Dewey and Vygotzky on Art and Some Favorite Books on Aesthetics


Aesthetics and the blind search for a cogent statement that would tie an aesthetic philosophy neatly in a bow are kind of Quixotic aspirations for me. However, I again search through Merleau-Ponty, Sontag, Adorno, etc…and learning theories…which always lead me to these two gentlemen.

“Apart from organs inherited from animal ancestry, ideas and purpose would be without a mechanism of realization…the intervention of consciousness adds regulation, power of selection, and redisposition…its intervention leads to the idea of art as a conscious idea- the greatest intellectual achievement in the history of humanity.” – Dewey, Art as Experience (1934)

“We shall never be able to understand the laws governing the feelings and emotions in a work of art without proper psychological investigation. It is also remarkable that the sociological studies of art are unable to completely explain the mechanics of a work of art.” – Lev Vygotzky, (1925)


Favorite Books about (or regarding aspects of) Aesthetics:

  • Susan Sontag– So many…Against Interpretation, Regarding the Pain of Others, Illness as Metaphor, On Photography, Styles of Radical Will….and just endless short essays. I just bought a copy of the complete essays collection through the late 70s…brilliant collection.
  • Elaine Scarry’s On Beauty and Being Just…anything by Scarry is good, but this is focused on aesthetics and is really excellent.
  • Maurice Merleau-PontyPhenomenology of Perception, because of its expansive scope…and his radio lectures, The World of Perception, because it is simplified and easily digested.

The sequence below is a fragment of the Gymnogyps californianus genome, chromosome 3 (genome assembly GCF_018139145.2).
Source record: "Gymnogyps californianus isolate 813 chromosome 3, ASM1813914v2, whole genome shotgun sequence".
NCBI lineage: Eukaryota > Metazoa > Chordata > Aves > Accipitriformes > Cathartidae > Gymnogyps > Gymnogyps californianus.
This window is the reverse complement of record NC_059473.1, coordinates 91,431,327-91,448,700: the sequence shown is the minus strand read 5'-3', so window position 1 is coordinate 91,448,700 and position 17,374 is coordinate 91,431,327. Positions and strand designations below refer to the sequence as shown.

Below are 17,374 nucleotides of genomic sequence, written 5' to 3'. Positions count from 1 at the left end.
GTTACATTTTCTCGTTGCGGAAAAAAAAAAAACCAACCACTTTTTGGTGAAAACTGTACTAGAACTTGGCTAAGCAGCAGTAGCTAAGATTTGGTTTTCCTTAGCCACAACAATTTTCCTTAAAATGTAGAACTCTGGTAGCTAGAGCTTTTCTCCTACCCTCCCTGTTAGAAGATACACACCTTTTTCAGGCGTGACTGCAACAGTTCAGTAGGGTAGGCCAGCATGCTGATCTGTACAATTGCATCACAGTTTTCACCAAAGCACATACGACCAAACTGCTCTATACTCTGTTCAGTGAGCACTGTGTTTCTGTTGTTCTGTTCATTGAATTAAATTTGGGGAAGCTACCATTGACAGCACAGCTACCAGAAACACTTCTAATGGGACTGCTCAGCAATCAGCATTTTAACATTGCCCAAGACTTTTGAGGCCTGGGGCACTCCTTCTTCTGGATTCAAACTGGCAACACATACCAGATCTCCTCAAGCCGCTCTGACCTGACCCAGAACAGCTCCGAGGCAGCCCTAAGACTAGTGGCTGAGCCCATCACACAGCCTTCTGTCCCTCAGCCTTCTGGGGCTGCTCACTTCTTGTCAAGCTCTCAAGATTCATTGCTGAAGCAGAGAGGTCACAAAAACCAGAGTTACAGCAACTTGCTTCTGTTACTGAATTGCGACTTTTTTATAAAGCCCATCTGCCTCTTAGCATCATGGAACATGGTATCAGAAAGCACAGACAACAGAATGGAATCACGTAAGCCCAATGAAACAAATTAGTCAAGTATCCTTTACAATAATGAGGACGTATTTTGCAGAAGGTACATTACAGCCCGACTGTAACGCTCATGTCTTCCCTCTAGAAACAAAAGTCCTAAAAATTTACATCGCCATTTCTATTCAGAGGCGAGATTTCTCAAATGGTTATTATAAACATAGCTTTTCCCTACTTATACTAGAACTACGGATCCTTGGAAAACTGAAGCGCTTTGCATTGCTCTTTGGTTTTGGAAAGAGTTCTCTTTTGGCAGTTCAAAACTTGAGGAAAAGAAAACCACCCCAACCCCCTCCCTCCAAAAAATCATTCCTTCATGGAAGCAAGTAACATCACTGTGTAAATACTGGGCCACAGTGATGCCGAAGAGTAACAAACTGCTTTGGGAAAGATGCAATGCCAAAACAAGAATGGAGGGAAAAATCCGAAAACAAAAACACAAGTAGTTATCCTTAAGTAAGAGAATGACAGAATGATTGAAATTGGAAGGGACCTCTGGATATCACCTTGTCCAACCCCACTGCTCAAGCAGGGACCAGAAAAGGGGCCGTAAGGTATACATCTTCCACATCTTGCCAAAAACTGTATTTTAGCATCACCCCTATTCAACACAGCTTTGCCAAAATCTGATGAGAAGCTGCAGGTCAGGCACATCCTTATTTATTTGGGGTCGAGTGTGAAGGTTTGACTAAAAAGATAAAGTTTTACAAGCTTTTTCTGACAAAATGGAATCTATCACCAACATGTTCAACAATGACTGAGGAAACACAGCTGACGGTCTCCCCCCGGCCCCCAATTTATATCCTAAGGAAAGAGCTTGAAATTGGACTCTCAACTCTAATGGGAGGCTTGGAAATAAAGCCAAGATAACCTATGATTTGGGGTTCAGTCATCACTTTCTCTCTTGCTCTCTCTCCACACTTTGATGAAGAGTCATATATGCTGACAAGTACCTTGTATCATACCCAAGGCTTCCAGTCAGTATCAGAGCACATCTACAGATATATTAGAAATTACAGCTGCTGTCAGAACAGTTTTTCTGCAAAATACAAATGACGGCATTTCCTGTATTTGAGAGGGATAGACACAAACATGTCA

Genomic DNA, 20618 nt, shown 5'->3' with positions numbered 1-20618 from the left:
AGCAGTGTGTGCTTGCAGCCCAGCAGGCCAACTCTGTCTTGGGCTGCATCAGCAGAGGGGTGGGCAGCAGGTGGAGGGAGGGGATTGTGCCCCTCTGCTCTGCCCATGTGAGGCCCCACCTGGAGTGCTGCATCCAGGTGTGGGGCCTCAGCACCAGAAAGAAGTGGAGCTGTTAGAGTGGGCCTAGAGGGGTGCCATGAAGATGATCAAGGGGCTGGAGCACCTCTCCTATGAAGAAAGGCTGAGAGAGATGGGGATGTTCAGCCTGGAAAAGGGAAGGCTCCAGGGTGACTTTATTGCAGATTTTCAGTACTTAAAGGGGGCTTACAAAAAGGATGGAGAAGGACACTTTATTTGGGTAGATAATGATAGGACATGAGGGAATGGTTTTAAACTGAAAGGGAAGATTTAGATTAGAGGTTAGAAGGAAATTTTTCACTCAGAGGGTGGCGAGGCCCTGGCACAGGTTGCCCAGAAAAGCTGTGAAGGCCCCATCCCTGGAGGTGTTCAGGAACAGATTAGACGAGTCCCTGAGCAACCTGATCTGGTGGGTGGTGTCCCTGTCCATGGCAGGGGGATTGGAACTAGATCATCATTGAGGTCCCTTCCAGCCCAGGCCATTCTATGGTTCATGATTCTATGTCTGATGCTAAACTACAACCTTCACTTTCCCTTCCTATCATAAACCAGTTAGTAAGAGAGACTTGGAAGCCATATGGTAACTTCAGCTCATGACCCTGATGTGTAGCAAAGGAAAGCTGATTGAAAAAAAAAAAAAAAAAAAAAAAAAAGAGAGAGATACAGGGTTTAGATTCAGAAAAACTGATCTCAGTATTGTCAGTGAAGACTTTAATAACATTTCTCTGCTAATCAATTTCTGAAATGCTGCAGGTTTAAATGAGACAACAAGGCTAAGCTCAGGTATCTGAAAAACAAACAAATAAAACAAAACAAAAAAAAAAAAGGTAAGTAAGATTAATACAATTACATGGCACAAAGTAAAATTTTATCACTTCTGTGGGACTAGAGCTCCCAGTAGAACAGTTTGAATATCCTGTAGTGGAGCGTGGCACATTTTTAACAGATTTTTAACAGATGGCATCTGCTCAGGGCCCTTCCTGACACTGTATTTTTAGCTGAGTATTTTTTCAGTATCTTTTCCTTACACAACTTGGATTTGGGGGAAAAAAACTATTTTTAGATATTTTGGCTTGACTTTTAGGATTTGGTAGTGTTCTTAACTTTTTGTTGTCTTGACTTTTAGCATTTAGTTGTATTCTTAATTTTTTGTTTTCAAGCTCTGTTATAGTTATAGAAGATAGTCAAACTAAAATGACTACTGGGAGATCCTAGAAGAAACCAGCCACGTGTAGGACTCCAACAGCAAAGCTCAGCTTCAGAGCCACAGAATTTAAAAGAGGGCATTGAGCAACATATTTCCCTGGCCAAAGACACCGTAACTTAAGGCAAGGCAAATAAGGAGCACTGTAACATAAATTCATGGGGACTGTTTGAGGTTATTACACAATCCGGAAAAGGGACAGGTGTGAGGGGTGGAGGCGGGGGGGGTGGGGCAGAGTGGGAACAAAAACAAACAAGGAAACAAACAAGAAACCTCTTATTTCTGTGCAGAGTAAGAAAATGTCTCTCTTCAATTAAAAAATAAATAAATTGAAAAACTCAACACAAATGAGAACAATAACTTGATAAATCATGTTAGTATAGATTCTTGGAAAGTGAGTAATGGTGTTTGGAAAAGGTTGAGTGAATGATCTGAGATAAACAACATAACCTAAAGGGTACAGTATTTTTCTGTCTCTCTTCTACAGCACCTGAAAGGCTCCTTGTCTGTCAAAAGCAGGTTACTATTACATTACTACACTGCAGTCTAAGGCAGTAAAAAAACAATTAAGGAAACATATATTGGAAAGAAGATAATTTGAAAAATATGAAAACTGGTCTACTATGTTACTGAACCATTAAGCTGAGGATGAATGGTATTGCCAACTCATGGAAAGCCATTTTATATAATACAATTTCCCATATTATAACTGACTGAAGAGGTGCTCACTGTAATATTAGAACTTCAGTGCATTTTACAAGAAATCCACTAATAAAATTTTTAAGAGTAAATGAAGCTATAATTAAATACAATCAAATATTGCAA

• John Dewey– Art as Experience- wonderful connection to his other work. If you are even remotely interested in perception and learning/interpretation, this book is kind of required reading.
  • Gerhard Richter– The Daily Practice of Painting (essays and interviews, etc.)
  • Francis Bacon, Interviewed by David Sylvester– Actually, this was kind of like my bible during a certain period of my 20s. Any interviews with David Sylvester are going to be amazing. These are definitely the most defining and honest he’s had with an artist. This goes way beyond art, though. It gets to the crux of what it means to be human and struggling with any form of creative act. The title is
  • Lev VygotzkyThe Psychology of Art…This little masterpiece (as well as most of his writing) wasn’t really available to the world until the last few decades. However, this book (1925), is way ahead of its time and builds a beautifully written narrative on what it means to perceive a work of art, what art represents for humanity, and what can be learned. Great education thinker.
  • Carolee SchneemanImaging Her Erotics…This is essays, interviews, etc. with one of the recognizable faces of body art/performance art/feminist art. Schneeman’s writing and discussions lead the way for great essays and books by Karen Finley (A Different Kind of Intimacy), Amelia Jones (Body Art/Performing the Subject), and Jane Blocker (What the Body Cost…which is one of those books that changes you…and Where is Ana Mendieta).
  • Recently, I am enjoying Tim Ingold’s anthropolical-based essays on creativity. These are available through a simple search. Almost everything is fun to read and starts my mental motor.
  • Getting back into T. Adorno’s Aesthetic Philosophy…the one he was writing when he died. This should be treated as a encyclopedia…at least for me, it is. I can’t start in that book in a normal way. I just pick it up, and where the pages fall open, that’s where I start reading.
  • KadinskyConcerning the Spiritual in Art. Awesome and tightly written…very unlike his own paintings, which are gorgeous and labyrinthian types of compositions.
  • Just another great book- Pamela M. Lee’s Object to be Destroyed (on the work of Gordon Matta-Clark….but, again, jumps into all kinds of a philosophy on aesthetics).

Not posting direct links to purchase these things. But, if you find any of the titles interesting, you’ll be doing yourself a huge favor in finding, borrowing, purchasing, or stealing a copy.

Some covers:




Leave a Reply

Fill in your details below or click an icon to log in: Logo

You are commenting using your account. Log Out /  Change )

Facebook photo

You are commenting using your Facebook account. Log Out /  Change )

Connecting to %s

This site uses Akismet to reduce spam. Learn how your comment data is processed.